Rather than, say, walking away with the vague feeling that you heard about these rules somewhere. Keep up the good work!
6 Replies to “Continuing our discussion of standard format for book manuscripts: not all truths are self-evident”
I recently discovered your blog. First I want to say I absolutely love it! The amount of information is astounding. Thank you for sharing your knowledge. I am interested in becoming a screener like Millicent and eventually a literary agent. I have been an avid reader all my life and love detail oriented work. My concern is I do not have any connections in the editing industry or live in New York City. The dream is to establish a business in the Midwest area. Do you have any recommendations on where to start? I’ve been researching different sites (which is how I came across your blog) gathering as much information as I can. I’m currently trying to find a remote internship to gain experience. Any suggestions or tips would be greatly appreciated. Thank you!
Ooh, that’s an intriguing question, Deborah. Working as a Millicent is a common stepping-stone to becoming an agent; so is working as an editorial assistant in a publishing house. Then, too, many of the larger agencies and publishing houses offer internships in which one would essentially entail doing one or the other of these jobs.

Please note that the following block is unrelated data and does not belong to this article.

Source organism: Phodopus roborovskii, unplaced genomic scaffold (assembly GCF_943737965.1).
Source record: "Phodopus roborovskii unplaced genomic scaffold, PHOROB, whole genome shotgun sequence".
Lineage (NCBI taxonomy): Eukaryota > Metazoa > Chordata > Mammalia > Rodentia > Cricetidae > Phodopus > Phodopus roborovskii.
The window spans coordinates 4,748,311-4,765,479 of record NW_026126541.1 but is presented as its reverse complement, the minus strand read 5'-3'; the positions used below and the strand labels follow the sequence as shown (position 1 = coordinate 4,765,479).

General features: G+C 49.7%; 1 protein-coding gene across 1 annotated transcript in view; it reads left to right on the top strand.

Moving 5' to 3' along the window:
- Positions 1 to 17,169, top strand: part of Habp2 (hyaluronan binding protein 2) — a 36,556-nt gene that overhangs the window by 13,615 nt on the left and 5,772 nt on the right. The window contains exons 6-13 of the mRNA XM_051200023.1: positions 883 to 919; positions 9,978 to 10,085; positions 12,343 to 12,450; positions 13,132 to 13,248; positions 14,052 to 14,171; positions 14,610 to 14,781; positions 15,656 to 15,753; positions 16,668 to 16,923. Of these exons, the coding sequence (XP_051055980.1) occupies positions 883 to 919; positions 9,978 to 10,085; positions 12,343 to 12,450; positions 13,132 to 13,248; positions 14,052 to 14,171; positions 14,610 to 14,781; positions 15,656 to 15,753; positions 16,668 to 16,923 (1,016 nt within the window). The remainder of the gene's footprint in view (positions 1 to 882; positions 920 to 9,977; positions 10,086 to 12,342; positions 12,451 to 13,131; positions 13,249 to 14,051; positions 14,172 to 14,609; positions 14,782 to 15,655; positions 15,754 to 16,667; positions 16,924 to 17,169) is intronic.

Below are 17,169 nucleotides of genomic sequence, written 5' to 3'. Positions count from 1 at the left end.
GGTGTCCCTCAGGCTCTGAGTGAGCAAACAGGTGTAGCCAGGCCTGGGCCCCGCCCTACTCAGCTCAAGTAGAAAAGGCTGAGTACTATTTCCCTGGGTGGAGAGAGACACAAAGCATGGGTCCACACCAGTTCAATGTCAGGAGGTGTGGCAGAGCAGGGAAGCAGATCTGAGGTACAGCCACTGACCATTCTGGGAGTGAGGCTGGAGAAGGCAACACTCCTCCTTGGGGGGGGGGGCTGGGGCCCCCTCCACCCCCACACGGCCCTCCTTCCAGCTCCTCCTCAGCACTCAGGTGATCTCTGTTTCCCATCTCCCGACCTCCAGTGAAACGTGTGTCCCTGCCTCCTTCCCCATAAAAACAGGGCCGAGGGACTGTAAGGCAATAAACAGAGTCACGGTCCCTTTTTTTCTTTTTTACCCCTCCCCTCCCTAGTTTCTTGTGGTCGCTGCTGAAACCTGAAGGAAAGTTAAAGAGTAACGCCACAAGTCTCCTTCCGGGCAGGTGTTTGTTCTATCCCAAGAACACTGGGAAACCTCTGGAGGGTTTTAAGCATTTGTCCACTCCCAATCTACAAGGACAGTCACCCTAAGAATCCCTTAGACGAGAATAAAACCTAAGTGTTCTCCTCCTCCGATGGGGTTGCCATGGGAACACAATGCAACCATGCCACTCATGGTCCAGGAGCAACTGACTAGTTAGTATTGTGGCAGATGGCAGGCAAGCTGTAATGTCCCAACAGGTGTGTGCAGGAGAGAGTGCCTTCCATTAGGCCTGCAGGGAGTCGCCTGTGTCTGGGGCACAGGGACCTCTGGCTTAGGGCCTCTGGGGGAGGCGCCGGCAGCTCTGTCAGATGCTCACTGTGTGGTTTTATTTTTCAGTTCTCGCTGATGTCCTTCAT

I have to say, though, I’ve never heard of an agency employing a Millicent remotely. (Although truth compels me to say that there are a few agencies who send fresh-faced new Millicents to this site to learn some editorial basics.) The practical barriers to providing a remote internship would be fairly hefty, and usually, part of the point of setting up an intern program is to cut costs. It’s rare that entry-level jobs in even intellectual fields are not on-site, though. It’s hard to imagine running an internship entirely at a distance: the time involved in training and supervising the intern would be so much greater than the usual route of opening one’s office door and yelling at someone in a cubicle, right?
Some small publishing houses do employ far-flung first readers, but those jobs usually go to folks with prior screening experience. Usually, agents who set up shop outside of one of the country’s publication capitals in New York, San Francisco, Los Angeles, Chicago, etc., before they branch out. Which is why, unfortunately for smart literature-lovers who live elsewhere, there is almost always quite stiff competition for Millicent spots, even unpaid ones.
And with good reason: today’s Millicents are tomorrow’s agents; today’s editorial assistants are tomorrow’s editors. Since publishing is (and, we hope, will remain) very much a personal-contact business, the connections a intern could make in a couple of years could be very valuable down the line. So you might want to grit your teeth, steel yourself for a stay in one of the publishing metropolises, and start trolling the publishing outlets for job listings. My favorite for this sort of perusal: Publishers Marketplace. It’s a membership-requiring site — meaning that you will need to pay a fee to use it — but they do allow members to join on a month-by-month basis.